The purpose of Cry, the Beloved Country, is to awaken the population of
South Africa to the racism that is slowly disintegrating the society and its
people. Alan Paton designs his work to express his views on the injustices and
racial hatred that plague South Africa, in an attempt to bring about change and
understanding. The characters that he incorporates within his story, help to
establish a sense of the conditions and hardships that the country is
experiencing, and the presence of fear through the whole of the populace.
Presenting the characters as having one-sided personalities or by referring to
them by a simple label, Paton indicates that these evils are universal and
fundamental within human nature.
As Stephen Kumalo searches for his son, Absalom, Paton has several events
befall onto Kumalo in order to represent the harsh society that many of the
blacks live in. The first event occurs when Kumalo arrives in Johannesburg,
afraid from the stories that he has heard, he puts his trust in another black
man who appears to be of good intentions, but in reality cheats Kumalo of his
money. This experience is unlike his time on the train, in which Kumalo had
been treated with immense respect. On the train he is aware of the respect that
other blacks hold for him, because he is a man of God, though, in the city, his
social standing demonstrates little significance. This may be taken as a sign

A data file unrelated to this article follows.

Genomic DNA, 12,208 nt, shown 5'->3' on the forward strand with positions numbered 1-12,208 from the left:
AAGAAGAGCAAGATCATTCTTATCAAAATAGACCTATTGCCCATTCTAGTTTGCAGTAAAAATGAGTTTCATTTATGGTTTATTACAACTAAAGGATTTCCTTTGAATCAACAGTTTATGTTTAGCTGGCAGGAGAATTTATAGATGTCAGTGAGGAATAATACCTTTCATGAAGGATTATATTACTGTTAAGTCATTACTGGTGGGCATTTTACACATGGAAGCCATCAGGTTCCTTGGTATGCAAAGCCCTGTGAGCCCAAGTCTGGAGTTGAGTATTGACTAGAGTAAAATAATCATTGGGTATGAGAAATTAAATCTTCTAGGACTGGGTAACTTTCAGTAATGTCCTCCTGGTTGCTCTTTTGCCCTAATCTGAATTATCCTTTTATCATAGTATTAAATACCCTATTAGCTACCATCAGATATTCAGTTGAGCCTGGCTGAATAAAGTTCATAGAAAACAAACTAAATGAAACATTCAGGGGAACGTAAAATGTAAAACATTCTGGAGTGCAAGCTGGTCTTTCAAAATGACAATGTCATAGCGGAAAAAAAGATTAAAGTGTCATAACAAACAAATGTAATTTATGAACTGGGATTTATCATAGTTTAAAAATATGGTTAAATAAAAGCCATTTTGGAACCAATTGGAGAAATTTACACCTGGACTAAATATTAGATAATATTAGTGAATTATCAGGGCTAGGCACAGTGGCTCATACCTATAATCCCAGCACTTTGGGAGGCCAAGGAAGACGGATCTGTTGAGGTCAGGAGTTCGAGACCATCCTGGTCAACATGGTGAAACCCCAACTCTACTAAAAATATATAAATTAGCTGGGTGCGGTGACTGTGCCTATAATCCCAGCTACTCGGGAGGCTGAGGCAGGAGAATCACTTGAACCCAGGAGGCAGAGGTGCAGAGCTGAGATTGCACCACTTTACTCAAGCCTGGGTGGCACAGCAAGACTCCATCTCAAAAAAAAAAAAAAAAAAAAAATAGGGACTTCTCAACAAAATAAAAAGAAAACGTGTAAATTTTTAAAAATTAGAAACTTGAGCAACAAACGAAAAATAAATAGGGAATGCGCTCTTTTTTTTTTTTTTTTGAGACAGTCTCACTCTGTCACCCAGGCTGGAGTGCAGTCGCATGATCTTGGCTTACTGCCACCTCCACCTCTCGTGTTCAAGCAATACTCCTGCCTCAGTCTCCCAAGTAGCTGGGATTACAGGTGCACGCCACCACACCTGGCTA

that the idea of a God may be questioned or less acceptable to the people, when
they have positions in a society that are cruel and not beneficial.
Kumalo does find...
... middle of paper ...
...the healing of the dying land.
So in conclusion, Paton seeks to provoke a change in the conditions of the
society before the deterioration of the people will be beyond redemption. In
order to accomplish this, man must first rise above the generalities and hatred
that each race has for each other. This is a necessary step in order to advance
and create a harmony that will rebuild their country, and remove the segregation
that runs rampant throughout the community.
Alexander, Peter. "Man and manifesto." Times Higher Education Supplement,
August, 1994, 15-16.
Hogan, Patrick C. "Paternalism, Ideology, and Ideological Critique: Teaching
Cry, The Beloved Country." College Literature, October, 1992, 206.
Paton, Alan. Cry, the Beloved Country. New York: Collier, 1987.
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